“Apple’s Final Cut Pro X has spawned many tribal arguments since its launch eight years ago. There have been plenty of debates about the pros and cons of its innovative design and editing model. One that I’ve heard a number of times is that FCPX is a relational database, while traditional editing applications are more like an Excel spreadsheet. I can see how the presentation of a bin in the list view format might convey that impression, but that doesn’t make it accurate. Spreadsheets are a grid of cells that are based on a combination of mathematical formulae, regardless of whether the info is text or numbers. All nonlinear editing applications (NLE) use a relational database to track media, although the type and format of this database will differ among brands. In all cases, these function altogether differently than how a spreadsheet functions.” – Source: digitalfilms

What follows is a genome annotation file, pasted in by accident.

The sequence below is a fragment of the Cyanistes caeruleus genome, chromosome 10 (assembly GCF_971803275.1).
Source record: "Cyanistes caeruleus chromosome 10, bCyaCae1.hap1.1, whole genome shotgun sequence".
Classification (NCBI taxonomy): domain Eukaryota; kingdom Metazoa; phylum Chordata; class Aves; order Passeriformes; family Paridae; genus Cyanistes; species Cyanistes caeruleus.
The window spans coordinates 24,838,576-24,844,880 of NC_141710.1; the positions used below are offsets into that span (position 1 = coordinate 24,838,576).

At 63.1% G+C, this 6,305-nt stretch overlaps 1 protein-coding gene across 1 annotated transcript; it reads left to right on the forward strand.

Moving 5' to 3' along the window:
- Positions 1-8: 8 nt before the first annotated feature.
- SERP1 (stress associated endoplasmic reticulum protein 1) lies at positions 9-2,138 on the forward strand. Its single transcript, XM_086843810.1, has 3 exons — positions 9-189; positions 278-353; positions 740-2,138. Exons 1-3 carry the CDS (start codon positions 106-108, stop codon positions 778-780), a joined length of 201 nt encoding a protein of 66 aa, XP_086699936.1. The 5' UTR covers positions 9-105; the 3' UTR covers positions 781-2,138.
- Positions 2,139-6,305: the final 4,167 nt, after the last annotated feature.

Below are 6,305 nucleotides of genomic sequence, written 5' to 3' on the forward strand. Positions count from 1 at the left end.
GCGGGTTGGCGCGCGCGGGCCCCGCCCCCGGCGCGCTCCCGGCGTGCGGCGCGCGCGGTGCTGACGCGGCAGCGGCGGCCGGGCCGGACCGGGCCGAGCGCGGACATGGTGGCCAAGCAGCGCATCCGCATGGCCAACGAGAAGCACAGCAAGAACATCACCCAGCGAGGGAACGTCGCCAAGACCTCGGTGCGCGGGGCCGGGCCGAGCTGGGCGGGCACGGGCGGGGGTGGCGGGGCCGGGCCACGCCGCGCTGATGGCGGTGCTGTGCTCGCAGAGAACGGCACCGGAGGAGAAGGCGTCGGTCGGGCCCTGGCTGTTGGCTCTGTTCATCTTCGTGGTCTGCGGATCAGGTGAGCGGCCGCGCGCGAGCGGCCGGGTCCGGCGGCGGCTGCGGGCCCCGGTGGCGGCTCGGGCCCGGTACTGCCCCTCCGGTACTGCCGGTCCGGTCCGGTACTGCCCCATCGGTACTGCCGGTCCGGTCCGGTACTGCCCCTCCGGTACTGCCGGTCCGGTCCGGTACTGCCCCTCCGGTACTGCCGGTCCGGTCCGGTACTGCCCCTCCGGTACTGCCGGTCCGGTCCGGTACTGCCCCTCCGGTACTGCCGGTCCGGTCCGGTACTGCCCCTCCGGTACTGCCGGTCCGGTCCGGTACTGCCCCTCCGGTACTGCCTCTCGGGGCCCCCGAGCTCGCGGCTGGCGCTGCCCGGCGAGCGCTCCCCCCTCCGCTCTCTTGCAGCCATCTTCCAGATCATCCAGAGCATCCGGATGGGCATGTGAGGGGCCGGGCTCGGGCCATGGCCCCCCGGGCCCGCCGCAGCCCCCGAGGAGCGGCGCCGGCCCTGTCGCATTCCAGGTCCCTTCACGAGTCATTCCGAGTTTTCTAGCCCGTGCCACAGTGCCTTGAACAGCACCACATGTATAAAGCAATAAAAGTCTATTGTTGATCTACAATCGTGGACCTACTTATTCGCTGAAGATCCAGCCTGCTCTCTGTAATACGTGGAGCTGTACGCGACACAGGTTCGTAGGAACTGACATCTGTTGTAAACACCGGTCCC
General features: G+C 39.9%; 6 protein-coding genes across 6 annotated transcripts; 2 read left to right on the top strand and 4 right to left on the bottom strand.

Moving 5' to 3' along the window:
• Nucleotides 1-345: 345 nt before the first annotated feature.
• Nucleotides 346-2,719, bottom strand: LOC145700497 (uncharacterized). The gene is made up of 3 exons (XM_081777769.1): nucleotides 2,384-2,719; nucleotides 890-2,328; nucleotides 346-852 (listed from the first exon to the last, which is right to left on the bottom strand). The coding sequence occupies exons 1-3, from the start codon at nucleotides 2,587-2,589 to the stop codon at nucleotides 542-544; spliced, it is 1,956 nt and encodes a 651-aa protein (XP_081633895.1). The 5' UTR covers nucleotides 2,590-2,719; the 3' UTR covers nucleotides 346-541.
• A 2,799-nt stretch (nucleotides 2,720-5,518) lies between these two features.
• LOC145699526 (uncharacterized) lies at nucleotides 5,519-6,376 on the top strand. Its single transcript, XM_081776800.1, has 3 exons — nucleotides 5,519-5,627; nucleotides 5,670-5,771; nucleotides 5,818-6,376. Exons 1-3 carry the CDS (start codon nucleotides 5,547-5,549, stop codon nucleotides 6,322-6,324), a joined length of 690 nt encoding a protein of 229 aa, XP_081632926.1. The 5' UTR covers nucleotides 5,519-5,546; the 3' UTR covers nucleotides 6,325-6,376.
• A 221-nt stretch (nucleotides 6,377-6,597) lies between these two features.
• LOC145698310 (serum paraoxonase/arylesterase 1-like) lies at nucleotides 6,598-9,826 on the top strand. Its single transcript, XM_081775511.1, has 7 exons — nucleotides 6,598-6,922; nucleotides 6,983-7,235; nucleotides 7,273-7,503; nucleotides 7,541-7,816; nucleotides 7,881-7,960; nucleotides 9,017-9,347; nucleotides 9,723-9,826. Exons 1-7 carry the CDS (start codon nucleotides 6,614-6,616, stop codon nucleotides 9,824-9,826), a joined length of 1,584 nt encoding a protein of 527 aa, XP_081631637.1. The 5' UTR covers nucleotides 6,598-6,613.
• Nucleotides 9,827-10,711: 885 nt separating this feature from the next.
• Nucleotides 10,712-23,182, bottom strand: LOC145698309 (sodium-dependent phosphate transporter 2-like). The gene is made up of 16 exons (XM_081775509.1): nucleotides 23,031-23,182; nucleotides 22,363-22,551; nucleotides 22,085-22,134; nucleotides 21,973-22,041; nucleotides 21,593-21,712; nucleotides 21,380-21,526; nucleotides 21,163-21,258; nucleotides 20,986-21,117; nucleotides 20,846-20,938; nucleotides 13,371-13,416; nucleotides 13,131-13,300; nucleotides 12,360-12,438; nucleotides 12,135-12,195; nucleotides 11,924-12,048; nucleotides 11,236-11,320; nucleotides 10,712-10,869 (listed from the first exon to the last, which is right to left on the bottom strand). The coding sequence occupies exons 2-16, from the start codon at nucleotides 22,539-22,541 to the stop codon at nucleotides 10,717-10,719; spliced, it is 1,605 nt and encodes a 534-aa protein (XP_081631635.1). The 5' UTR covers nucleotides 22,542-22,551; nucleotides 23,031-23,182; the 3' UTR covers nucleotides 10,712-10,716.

WHY THIS MATTERS:
Oliver Peters describes the history of the editing database, from the days of splicing film through to videotape-editing and to today’s NLEs. “The bottom line is that under the hood, all NLEs are still very much the same,” he writes.